Wednesday, Aug. 29, 2018 | 2 a.m.
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Freedom of the press is a tenant of a prosperous society. Even when the media are characterized as “the enemy of the American people,” it is up to the work of journalists and editorial writers to inform the public.
By the nature of his position, President Donald Trump should be working to run a government that respects the freedom of all. However, being the leader of the “free world” doesn’t fit Trump’s persona. As the country’s leader, he is the government, and Trump does not want that forgotten.
Humans are naturally receptive to knowledge acquisition, and journalists serve as repositories of information for people from all walks of life. The recent rise of anti-journalist rhetoric damages these institutions and threatens the fabric of civic debate, discourse and engagement.
Trump has restricted reputable media outlets he has deemed “fake news” from press gaggles. Investigative journalists with confidential sources from within the U.S. intelligence community are threatened with prosecution. Trump singles out entire outlets and their staffs for reporting and analysis critical of his administration. Moreover, Trump has sought to tax whole newspapers out of existence with the levy of high-percentage tariffs on newsprint imports.
Trump’s immigration policy is barring foreign journalists from entering the country. Plus, journalists regularly receive threats of violence from people who cite Trump as their justification. This list goes on, and on.
The Constitution dictates: “Congress shall make no law respecting an establishment of religion, or prohibiting the free exercise thereof, or abridging the freedom of speech, or of the press, or the right of the people peaceably to assemble, and to petition the Government for a redress of grievances.”
John Stuart Mill additionally wrote: “If all mankind minus one, were of one opinion, and one, and only one person were of the contrary opinion, mankind would be no more justified in silencing that one person, than he if he had the power, would be justified in silencing mankind.”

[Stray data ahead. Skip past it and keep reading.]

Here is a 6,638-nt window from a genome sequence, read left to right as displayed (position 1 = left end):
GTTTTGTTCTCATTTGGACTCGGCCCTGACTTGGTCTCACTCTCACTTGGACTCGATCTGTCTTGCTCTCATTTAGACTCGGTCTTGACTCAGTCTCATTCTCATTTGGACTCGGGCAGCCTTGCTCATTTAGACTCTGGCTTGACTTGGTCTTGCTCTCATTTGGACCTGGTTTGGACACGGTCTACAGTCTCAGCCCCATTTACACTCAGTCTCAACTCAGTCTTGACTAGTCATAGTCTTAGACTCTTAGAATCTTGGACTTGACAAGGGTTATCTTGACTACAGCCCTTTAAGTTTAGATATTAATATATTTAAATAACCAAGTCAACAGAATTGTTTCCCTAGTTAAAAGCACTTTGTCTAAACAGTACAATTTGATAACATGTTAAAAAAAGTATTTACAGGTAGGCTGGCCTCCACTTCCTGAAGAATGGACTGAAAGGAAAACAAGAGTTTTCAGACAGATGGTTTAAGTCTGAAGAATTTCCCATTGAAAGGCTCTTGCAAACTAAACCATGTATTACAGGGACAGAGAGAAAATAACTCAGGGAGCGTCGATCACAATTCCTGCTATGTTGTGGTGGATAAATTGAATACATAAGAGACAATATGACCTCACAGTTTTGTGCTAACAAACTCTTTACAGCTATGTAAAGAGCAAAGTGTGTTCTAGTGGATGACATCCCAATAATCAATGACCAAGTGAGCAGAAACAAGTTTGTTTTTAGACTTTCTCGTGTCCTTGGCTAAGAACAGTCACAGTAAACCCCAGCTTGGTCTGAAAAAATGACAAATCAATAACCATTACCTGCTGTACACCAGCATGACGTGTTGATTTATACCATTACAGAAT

The critical takeaway cites the concept that authority and collectivist support can lead to the ultimate silence of truth. Trump’s anti-press campaign could lead to the silence of this truth.
In 1919, Associate Justice Oliver Wendell Holmes Jr. dissented in the 7-2 verdict of the benchmark Supreme Court case Abrams v. United States. Holmes wrote: “When men have realized that time has upset many fighting faiths, they may come to believe even more than they believe the very foundations of their own conduct that the ultimate good desired is better reached by free trade in ideas.”
Holmes also termed the “marketplace of ideas” during the litigation of Abrams.
Freedom of the press protects the commentary and the news that journalists and political commentators provide. Additionally, press freedom protects how the “free trade of these ideas” interact in the marketplace of ideas. Because the society we live in constitutes multiple realities and multiple truths, hindering the market of any views leads our nation closer to the tyranny of Orwellian governance.
There’s no rationality in trusting the government to stand up for First Amendment rights. Whether the goal is to stand up for a free press, free speech or free faith, there will be people, en masse, within the ranks of government who seek to control these valid forms of expression.
A long-held standpoint on freedom of expression can be attributed to Ayn Rand’s 1963 piece, “Man’s Rights.” Rand wrote: “The political function of “the right of free speech” is to protect dissenters and unpopular minorities from forcible suppression.” Individual rights, including press freedom and speech, are required for the creation of a society that respects the natural yearning of humans to have the liberty of cognition and freedom from government censorship.
The logic here reminds all people that the government, thus Trump, isn’t the sole arbiter of what is said in discourse and who can say it. There isn’t an arbiter of sorts, whatsoever. Trump’s anti-journalism posturing, thus, is an overt attack on the press, the free market of economic competition, and the marketplace of ideas.
Michael McGrady, a political consultant, is executive director of McGrady Policy Research. He wrote this for InsideSources.